Why Breaking Bad Couldn’t Have Been a French TV Show

PARIS – I recently stumbled upon a joke on 9gag about what Breaking Bad would have looked like if had happened in France. First of all, Breaking Bad probably never would have existed because the French still have not developed a culture of producing quality, daring TV shows. On the whole, they have been rather boring, conventional, and poorly produced, with a few rare exceptions.

But the essence of the 9gag joke was elsewhere. If a person were diagnosed with cancer in France, they would most likely be able to pay their hospital bills because Sécurité Sociale – the French social security system (Sécu for short) – covers almost all healthcare costs.

Picture Walter White walking into a hospital and handing in his green Carte Vitale – his health insurance card containing his medical files. His treatment would begin, and he would never have to worry about costs. That would be the beginning and the end of the premise of the French Breaking Bad. It is the same reason the French viewed the American debate surrounding Obamacare with complete confusion.

Some people choose to take out an extra health insurance policy for what Sécu does not cover, but for those who cannot afford to take out an additional policy, Couverture Maladie Universelle (CMU) – universal healthcare coverage – will cover virtually any possible healthcare expense. Both Sécu and CMU are funded by taxes, but the additional policies that can be taken out are often very affordable and are offered by private insurance companies. CMU is also available to legal aliens who have been in France for more than 3 months.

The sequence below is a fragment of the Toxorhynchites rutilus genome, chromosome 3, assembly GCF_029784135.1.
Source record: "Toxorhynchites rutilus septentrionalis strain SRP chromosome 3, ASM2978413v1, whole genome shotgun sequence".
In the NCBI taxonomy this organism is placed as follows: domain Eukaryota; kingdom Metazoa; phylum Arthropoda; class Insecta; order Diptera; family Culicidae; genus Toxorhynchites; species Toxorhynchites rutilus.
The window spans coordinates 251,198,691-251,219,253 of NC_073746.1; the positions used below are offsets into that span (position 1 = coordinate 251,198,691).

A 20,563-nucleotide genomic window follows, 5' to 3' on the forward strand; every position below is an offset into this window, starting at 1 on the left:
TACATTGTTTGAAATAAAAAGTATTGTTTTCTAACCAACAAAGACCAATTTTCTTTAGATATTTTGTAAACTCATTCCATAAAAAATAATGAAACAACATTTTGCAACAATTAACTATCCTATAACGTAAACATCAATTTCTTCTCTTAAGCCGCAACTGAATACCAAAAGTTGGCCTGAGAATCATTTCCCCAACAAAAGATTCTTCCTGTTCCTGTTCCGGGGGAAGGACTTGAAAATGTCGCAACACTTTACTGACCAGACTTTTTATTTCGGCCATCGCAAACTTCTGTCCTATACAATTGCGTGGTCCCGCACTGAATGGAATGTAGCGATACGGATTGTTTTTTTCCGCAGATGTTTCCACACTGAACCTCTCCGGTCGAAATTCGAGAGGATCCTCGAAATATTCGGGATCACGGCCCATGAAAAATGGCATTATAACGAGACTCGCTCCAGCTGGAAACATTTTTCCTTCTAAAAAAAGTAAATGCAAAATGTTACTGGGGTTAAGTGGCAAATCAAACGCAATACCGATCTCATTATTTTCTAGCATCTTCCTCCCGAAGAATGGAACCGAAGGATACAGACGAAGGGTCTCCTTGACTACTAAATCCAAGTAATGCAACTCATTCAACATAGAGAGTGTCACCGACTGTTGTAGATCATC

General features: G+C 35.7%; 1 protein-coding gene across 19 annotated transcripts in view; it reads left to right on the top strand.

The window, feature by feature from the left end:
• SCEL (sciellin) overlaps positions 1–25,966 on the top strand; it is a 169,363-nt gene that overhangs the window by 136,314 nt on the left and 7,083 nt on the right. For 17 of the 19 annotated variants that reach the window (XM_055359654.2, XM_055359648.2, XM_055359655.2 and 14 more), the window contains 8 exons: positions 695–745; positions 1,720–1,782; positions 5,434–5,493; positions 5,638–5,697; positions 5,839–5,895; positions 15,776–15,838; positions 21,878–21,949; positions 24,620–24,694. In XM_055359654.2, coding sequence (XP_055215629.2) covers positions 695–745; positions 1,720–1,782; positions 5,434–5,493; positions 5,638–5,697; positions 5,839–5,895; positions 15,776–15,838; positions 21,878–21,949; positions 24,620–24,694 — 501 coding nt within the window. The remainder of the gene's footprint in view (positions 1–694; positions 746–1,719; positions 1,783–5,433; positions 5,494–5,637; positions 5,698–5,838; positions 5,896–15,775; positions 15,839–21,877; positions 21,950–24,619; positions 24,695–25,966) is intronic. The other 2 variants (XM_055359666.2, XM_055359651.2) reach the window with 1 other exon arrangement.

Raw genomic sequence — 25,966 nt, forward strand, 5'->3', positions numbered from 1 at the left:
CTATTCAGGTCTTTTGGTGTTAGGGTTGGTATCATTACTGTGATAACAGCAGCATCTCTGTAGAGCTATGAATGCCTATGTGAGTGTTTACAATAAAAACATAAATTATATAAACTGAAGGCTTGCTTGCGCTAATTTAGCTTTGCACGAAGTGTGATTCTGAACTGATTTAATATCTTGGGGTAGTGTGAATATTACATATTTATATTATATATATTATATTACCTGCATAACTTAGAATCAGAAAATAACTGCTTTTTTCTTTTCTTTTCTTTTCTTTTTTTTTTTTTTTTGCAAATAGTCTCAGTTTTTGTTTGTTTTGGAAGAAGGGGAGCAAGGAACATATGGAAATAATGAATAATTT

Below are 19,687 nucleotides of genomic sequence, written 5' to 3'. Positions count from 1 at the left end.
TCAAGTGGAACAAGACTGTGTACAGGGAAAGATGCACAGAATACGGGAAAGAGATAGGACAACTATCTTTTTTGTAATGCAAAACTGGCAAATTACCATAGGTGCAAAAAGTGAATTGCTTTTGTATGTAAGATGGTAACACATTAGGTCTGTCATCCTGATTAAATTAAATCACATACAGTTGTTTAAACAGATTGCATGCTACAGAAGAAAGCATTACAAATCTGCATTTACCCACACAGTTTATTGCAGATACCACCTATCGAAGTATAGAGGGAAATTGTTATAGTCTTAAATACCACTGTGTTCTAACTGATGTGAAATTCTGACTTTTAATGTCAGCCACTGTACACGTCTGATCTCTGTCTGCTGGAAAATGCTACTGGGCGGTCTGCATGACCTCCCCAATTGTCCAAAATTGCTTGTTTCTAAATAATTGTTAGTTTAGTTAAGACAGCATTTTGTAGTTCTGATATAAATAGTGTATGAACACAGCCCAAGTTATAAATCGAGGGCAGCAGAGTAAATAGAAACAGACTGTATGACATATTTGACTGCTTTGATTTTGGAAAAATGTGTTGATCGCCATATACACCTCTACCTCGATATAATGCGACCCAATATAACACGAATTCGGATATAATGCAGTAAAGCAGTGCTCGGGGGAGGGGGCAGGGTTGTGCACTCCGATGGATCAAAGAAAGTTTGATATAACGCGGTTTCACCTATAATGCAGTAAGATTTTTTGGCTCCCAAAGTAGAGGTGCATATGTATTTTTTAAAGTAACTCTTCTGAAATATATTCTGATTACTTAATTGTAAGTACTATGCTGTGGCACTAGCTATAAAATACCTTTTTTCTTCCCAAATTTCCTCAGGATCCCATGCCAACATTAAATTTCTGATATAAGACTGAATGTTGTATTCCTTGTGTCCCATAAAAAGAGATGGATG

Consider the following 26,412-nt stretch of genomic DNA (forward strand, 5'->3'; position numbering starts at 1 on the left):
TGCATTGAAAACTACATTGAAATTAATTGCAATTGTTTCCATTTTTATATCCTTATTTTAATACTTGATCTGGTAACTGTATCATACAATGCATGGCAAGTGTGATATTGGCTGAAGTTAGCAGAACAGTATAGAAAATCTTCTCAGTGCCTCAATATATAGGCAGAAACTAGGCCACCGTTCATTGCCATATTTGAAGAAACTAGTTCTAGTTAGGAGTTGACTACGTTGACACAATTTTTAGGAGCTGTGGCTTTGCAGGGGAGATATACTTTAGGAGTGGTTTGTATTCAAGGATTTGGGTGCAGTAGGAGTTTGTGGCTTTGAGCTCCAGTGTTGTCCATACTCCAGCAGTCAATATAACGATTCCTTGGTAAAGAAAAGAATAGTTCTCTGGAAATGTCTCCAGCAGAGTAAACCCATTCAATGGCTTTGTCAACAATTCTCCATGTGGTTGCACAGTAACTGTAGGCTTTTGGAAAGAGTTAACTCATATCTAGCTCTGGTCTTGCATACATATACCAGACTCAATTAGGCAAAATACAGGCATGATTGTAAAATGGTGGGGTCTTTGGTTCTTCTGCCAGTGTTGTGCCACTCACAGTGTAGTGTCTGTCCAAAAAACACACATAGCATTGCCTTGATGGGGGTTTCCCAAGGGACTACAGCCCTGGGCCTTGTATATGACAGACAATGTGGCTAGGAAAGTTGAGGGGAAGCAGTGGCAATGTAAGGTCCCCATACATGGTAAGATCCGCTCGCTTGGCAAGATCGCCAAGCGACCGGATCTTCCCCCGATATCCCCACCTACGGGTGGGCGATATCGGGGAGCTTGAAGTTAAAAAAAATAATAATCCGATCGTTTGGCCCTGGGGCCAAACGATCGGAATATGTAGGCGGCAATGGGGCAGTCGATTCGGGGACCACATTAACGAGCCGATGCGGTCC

In spite of some spending cuts over the past few years, basic healthcare remains almost entirely free for most people living in France, and those who want more coverage can take out one of the many additional policies available, which are surprisingly cheap compared with insurance policies in the US.

After I got back from my semester abroad in New York, I got sick and enjoyed the reasonable prices of the French system. I had never taken it for granted, but it reminded me of how difficult it had been for the French exchange students to fight against paying the shockingly expensive healthcare plan Columbia University tried to impose on us.

Even though we already had our own insurance from France, which in theory could be extended internationally, no health insurance was an adequate equivalent for the standards Columbia University had to obtain a waiver.

I remember our anger when we discovered that Columbia tried to make us pay for healthcare and that, even if we got the promised waiver, we would still have to pay several hundred dollars. We struggled to find a cheap additional insurance back in France that could be accepted by Columbia and get us a waiver. We eventually found it, but were already bitter to have to pay for something we did not consider part of our budget at all.

I was lucky enough not to get sick in New York, and I only got the flu once I was home. Not all my fellow exchange students were as lucky, and they ended up paying the high cost of getting sick in the United States.

I acknowledge that the French system comes at a price, and that social systems such as universal healthcare face important challenges, especially in times of economic crisis. But I am still not convinced our society would gain anything by getting rid of this system, because I do not believe that someone should only be able to have good healthcare if they are rich enough.

Marc Goëtzmann is LJP’s French managing editor. He lives in Paris, France. The opinions expressed in this editorial are his own and are not indicative of LJP’s views.

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